• "that a reader of a text about Mimar Sinan would know that Constantinople was the capital of the Ottoman Empire" And where did I say differently, eh? Were you really reading what I wrote? – Marius Hancu Apr 16 '15 at 10:08
  • " The problem seems rather to lie in a misunderstanding of the word exception." Misunderstanding on whose part? Author's or OP's/translator's? – Marius Hancu Apr 16 '15 at 10:16
  • I am sorry, the author is unkown. But your comments really made me think if the author misunderstood the word exception just as I did... And I've read another passages's from this author and I've seen another mistakes so it is possible that he misunderstood the word exception. – Mustafa ERTEM Apr 16 '15 at 11:28
  • @MustafaERTEM, I don't think the author misunderstood 'exception'. I'll try to explain the 'however'. "It becomes difficult to believe that all these works were directly produced by Sinan personally" means that he probably had some assistants. Now we're going to contradict that: "However, with the exception of those built towards the end of his life, the buildings erected in İstanbul can be assumed to be his" means that although he probably had assistants for the buildings in Istanbul, too, there is a different state of affairs there. – aparente001 Apr 19 '15 at 5:14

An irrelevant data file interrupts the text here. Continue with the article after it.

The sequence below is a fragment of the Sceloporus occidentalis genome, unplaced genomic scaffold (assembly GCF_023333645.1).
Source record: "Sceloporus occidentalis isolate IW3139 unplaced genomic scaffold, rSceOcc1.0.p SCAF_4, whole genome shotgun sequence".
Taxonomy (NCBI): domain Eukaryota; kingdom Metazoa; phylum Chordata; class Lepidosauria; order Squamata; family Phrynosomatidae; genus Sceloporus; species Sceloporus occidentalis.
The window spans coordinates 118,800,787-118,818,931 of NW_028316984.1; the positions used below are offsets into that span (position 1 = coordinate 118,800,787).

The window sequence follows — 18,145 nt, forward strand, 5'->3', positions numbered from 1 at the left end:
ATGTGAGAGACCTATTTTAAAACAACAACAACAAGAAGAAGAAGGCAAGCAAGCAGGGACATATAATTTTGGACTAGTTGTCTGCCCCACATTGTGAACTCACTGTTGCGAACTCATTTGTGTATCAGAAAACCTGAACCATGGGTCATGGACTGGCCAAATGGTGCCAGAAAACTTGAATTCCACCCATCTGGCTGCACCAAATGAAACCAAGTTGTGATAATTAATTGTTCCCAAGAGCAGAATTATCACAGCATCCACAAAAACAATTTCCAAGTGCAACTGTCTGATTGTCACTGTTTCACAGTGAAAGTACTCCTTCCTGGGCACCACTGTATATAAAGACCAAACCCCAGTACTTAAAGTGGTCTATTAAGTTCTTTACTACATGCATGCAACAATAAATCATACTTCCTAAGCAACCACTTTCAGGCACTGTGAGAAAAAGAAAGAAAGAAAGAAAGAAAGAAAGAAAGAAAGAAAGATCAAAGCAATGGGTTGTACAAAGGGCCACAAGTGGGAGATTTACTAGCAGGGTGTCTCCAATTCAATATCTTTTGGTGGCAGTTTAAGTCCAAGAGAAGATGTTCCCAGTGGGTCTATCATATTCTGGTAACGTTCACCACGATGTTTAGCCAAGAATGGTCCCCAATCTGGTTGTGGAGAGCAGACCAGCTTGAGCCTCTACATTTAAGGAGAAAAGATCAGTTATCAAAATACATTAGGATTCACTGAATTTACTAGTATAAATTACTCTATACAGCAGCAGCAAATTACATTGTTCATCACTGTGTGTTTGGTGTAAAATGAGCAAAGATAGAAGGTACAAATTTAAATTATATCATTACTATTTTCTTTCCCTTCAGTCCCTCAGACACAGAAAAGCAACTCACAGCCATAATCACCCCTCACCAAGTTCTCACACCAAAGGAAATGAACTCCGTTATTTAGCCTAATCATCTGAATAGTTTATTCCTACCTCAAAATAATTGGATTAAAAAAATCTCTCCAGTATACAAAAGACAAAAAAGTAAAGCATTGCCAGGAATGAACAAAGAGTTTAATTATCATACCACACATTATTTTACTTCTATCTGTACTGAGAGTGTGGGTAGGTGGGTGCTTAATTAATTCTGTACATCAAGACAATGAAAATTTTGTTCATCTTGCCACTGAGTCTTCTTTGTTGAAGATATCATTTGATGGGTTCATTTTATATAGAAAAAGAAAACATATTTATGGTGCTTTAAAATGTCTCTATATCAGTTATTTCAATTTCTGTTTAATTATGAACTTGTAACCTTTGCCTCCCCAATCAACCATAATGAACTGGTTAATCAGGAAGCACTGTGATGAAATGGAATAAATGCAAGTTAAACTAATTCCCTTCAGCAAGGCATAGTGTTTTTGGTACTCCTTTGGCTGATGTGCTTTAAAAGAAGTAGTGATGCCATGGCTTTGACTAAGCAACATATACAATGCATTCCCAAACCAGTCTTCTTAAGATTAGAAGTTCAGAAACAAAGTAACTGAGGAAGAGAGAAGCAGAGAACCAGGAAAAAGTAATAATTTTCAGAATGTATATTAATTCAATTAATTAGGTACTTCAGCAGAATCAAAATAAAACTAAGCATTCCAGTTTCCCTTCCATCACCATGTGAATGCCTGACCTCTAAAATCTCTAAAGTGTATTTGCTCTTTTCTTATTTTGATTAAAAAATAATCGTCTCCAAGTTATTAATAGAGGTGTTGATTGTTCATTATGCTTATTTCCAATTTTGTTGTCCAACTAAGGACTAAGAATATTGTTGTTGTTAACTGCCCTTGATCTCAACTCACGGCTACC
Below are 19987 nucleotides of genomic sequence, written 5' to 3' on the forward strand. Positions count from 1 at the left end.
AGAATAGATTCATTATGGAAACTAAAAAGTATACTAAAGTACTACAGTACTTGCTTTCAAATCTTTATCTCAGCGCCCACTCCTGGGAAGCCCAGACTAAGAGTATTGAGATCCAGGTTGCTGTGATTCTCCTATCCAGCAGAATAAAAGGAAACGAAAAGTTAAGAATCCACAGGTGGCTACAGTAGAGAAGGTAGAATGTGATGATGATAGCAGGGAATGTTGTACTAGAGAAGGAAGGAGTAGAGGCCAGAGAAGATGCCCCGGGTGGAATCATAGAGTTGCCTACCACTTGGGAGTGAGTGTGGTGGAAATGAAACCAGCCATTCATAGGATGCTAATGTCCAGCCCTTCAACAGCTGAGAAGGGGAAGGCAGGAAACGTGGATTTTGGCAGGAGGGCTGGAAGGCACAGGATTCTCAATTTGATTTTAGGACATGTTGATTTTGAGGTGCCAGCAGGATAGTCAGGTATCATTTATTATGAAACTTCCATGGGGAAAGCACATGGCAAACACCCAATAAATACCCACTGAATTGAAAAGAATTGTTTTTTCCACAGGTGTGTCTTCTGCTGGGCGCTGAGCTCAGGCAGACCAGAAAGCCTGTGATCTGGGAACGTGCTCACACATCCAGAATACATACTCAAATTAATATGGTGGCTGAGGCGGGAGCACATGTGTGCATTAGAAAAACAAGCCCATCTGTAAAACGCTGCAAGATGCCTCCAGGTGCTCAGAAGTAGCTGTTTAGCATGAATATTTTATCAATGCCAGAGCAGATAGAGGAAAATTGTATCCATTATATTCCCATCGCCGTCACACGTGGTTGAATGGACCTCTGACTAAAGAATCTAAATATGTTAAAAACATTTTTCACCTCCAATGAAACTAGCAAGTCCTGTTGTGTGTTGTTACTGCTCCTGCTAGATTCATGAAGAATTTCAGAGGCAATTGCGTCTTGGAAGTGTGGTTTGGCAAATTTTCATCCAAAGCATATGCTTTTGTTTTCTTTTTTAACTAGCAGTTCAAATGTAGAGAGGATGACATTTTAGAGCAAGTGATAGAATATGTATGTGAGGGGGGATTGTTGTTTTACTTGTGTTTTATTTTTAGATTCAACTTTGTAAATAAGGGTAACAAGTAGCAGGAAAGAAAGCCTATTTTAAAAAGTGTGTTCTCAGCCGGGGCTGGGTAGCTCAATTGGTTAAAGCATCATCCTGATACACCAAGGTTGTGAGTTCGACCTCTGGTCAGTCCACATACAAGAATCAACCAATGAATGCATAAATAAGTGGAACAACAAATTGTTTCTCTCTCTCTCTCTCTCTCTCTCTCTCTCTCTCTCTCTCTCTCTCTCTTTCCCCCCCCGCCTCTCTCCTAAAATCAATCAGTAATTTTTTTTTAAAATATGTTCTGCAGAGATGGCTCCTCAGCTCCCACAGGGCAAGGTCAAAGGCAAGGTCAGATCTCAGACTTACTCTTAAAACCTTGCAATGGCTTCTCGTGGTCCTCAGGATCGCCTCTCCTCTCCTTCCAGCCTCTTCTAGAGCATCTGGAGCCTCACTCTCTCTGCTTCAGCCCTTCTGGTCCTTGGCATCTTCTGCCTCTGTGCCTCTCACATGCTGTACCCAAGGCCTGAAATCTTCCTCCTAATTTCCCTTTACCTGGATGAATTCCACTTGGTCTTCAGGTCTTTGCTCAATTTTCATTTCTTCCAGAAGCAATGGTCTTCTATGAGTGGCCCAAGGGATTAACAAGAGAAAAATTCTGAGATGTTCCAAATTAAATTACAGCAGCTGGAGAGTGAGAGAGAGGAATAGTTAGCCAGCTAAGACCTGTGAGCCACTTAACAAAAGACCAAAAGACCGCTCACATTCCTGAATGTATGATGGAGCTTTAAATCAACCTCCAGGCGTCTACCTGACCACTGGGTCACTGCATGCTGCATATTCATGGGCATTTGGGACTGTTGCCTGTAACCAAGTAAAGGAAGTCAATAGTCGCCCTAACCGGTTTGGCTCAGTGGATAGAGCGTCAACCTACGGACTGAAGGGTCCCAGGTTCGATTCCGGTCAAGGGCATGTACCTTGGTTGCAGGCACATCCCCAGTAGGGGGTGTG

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I think the OP's friend is absolutely right. What I am reading is that people find it difficult to believe he was directly involved in the building of the entire Ottoman Empire, but it can be safe to say he was directly involved in the ones in Istanbul, except those built near the end of his life. I think that the OP might be struggling with "however", not "exception." "However" does not need to directly contradict the previous sentence. In this case the writer made a point about the whole Ottoman territory, then focused in on Istanbul. So the previous sentence before "however" made a point, the "however" sentence made another point. I could say: I was too lazy to clean house today. However, with the exception of the floor, I did manage to get the kitchen clean. Both true and grammatically correct, I think!